Spent the day spending my back putting in three rhododendrons, sweeping off the roof (to clear the gutters), cutting some wood pieces for my wife's crafts, trimming off the bottom of the shed door, and tossing some dirt around.
The good news is that, even though we had massive roots to cut through, digging the holes for the rhodies we were surprised to see that out good dirt depth is now three to six inches. This is back in among the trees, which we've turned into a large area compost pile for leaves (we have a fenced in area for the rest). In the fall we haul the leaves to the back and spread them out adding in some compost starter. We've also transplanted worms (which we none of when we moved in) and other little animals that work on crewing up dirt. Most of our "soil" is clay, and I mean the type you could probably make into pots (we have a lot of brown, but there are good patches of blue clay out there). When we moved in the good dirt depth was about half an inch. Of course it was a bitch cutting through the root mass and there were plenty of trout lilly bulbs tossed aside.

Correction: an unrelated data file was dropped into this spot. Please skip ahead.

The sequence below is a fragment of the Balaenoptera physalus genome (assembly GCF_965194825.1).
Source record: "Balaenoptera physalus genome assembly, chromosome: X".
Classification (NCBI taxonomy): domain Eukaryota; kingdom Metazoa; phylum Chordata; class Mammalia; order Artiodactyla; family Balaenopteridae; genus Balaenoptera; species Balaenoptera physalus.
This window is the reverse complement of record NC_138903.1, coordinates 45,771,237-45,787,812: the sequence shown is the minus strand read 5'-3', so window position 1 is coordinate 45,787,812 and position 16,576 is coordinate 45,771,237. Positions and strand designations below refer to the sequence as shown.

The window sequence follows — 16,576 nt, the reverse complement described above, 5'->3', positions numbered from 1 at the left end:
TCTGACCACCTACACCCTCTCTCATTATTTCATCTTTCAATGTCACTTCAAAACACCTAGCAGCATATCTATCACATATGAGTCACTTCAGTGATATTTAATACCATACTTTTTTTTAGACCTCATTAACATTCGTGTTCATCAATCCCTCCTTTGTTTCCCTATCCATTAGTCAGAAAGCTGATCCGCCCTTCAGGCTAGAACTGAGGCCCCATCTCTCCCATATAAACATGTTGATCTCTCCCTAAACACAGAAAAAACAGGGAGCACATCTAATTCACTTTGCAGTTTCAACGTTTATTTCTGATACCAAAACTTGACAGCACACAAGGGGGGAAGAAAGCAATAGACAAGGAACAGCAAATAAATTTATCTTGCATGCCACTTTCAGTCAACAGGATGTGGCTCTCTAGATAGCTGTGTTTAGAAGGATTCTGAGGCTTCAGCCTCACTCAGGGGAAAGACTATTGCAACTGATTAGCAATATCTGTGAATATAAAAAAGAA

With the cutting, I had enough scrap wood to cut all the pieces from. I also had all the right tools to get the job done. For woodworking advice, sandpaper isn't as good as planing and a simple block plane is good enough for most applications. I also had the right tools to cut the bottom of the door, but I didn't use them. I should have removed the door, laid on a table and used the circular saw or planed it down, or used the reciprocating saw on it while it hung on the hinges, but I used the jigsaw because I had it out.
Tossing the dirt around was just an ongoing project moving the eight yards we had delivered two weeks ago.
So there was a lot of digging below grade, twisting in strange ways, and hauling loads. And now my back is telling me I over did it. Hope you had a better weekend.